Rice Pilaf is just a staple in Europe. I remember my mom and grandma having their own Belarusian recipe, and my Yugoslavian friend making his own (rather his mother making it). The same goes for Persian, Ukrainian, and Indian Pilaf.
For me, pilaf is a staple not just because it’s from my past but also because it was one of the fancier recipes that I learned to cook for myself and my family when I was twelve years old. I haven’t made it in over three years now, due to one thing or another. But I thought today was a great day to start.
The recipe is pretty straight forward and aside from a few ingredients that really give it my own personal touch, it’s a basic recipe.
- 1/2 cup basmati rice
- about 10 pieces of whole wheat pasta
- 1 tbsp butter
- 1 can vegetable stock
- 1 small carrot, finely grated
- About 2 oz dry salami, if you’re getting the whole stick of salami about 5 rings, chopped up into quarters
- parsley, to taste
- pepper, to taste
In a saucepan that’s large enough to hold about 4 cups liquid melt the butter. Add the rice and the pasta (breaking it into 2″ pieces, like vermicelli). Stir to get it coated in the butter and brown for a bit, about 4 minutes.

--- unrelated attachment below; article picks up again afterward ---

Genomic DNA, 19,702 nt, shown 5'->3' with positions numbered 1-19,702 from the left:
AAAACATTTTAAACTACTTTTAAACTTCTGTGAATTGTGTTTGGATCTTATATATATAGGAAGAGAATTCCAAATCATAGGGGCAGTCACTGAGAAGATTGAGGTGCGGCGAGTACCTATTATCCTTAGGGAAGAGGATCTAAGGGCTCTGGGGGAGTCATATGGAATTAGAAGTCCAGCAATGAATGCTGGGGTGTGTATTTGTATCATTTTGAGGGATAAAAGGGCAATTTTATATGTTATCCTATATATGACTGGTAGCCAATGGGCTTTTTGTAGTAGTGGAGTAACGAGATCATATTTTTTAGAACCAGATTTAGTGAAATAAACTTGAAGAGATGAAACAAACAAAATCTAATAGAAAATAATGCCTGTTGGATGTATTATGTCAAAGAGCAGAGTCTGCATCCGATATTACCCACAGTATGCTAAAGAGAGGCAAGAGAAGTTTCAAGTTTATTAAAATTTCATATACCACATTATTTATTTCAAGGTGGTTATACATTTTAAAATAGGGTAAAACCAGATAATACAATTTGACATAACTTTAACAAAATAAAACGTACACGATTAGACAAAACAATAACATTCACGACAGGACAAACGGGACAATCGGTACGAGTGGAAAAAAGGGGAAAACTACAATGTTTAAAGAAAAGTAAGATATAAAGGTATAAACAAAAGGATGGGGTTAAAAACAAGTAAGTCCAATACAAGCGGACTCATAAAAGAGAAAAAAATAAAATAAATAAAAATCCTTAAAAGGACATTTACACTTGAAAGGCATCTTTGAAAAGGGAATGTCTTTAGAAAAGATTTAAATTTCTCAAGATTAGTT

Once the rice is lightly toasted, add in the stock and bring to a boil. Lower the heat and simmer till most of the liquid is absorbed.
Let the rice simmer, uncovered while you grate the carrots, or prepare the salami (if you haven’t already).
Add in the carrots and stir in. Let sit with heat still on low, stirring occasionally, about five minutes to cook carrots a little bit.
Add the salami.
At this point you can test the pilaf to see if it needs any more salt, but I found the stock had enough sodium for me. As well as the salami. Stir in the parsley and pepper to your liking.
I prefer the parsley to be fresh as it gives some bite with the carrots. however, you can add dried thyme and oregano as well if you don’t have parsley on hand.